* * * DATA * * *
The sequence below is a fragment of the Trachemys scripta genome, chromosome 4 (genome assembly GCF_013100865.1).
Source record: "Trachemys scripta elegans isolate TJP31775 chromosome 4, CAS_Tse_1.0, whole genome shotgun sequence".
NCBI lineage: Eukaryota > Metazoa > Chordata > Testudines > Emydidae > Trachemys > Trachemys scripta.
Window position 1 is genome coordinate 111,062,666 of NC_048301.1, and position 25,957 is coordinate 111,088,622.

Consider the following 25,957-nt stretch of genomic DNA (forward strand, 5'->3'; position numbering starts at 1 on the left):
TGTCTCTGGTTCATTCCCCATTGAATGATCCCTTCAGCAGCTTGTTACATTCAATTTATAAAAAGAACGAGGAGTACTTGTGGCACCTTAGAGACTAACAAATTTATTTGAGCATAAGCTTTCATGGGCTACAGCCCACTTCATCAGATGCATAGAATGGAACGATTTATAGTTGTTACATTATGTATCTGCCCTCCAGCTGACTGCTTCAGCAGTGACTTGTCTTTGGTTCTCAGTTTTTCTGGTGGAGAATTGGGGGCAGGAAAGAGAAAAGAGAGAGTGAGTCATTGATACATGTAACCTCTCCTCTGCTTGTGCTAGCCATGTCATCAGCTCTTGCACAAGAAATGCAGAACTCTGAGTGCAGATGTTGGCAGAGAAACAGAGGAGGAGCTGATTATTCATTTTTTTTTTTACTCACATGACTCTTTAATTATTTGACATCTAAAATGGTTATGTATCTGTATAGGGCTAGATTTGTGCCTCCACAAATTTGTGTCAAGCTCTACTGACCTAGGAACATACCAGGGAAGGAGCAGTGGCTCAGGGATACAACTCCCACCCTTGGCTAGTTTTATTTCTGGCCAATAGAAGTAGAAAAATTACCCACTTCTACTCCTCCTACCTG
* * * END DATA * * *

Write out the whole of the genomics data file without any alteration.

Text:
The sequence below is a fragment of the Trachemys scripta genome, chromosome 4 (genome assembly GCF_013100865.1).
Source record: "Trachemys scripta elegans isolate TJP31775 chromosome 4, CAS_Tse_1.0, whole genome shotgun sequence".
NCBI lineage: Eukaryota > Metazoa > Chordata > Testudines > Emydidae > Trachemys > Trachemys scripta.
Window position 1 is genome coordinate 111,062,666 of NC_048301.1, and position 25,957 is coordinate 111,088,622.

Consider the following 25,957-nt stretch of genomic DNA (forward strand, 5'->3'; position numbering starts at 1 on the left):
TGTCTCTGGTTCATTCCCCATTGAATGATCCCTTCAGCAGCTTGTTACATTCAATTTATAAAAAGAACGAGGAGTACTTGTGGCACCTTAGAGACTAACAAATTTATTTGAGCATAAGCTTTCATGGGCTACAGCCCACTTCATCAGATGCATAGAATGGAACGATTTATAGTTGTTACATTATGTATCTGCCCTCCAGCTGACTGCTTCAGCAGTGACTTGTCTTTGGTTCTCAGTTTTTCTGGTGGAGAATTGGGGGCAGGAAAGAGAAAAGAGAGAGTGAGTCATTGATACATGTAACCTCTCCTCTGCTTGTGCTAGCCATGTCATCAGCTCTTGCACAAGAAATGCAGAACTCTGAGTGCAGATGTTGGCAGAGAAACAGAGGAGGAGCTGATTATTCATTTTTTTTTTTACTCACATGACTCTTTAATTATTTGACATCTAAAATGGTTATGTATCTGTATAGGGCTAGATTTGTGCCTCCACAAATTTGTGTCAAGCTCTACTGACCTAGGAACATACCAGGGAAGGAGCAGTGGCTCAGGGATACAACTCCCACCCTTGGCTAGTTTTATTTCTGGCCAATAGAAGTAGAAAAATTACCCACTTCTACTCCTCCTACCTG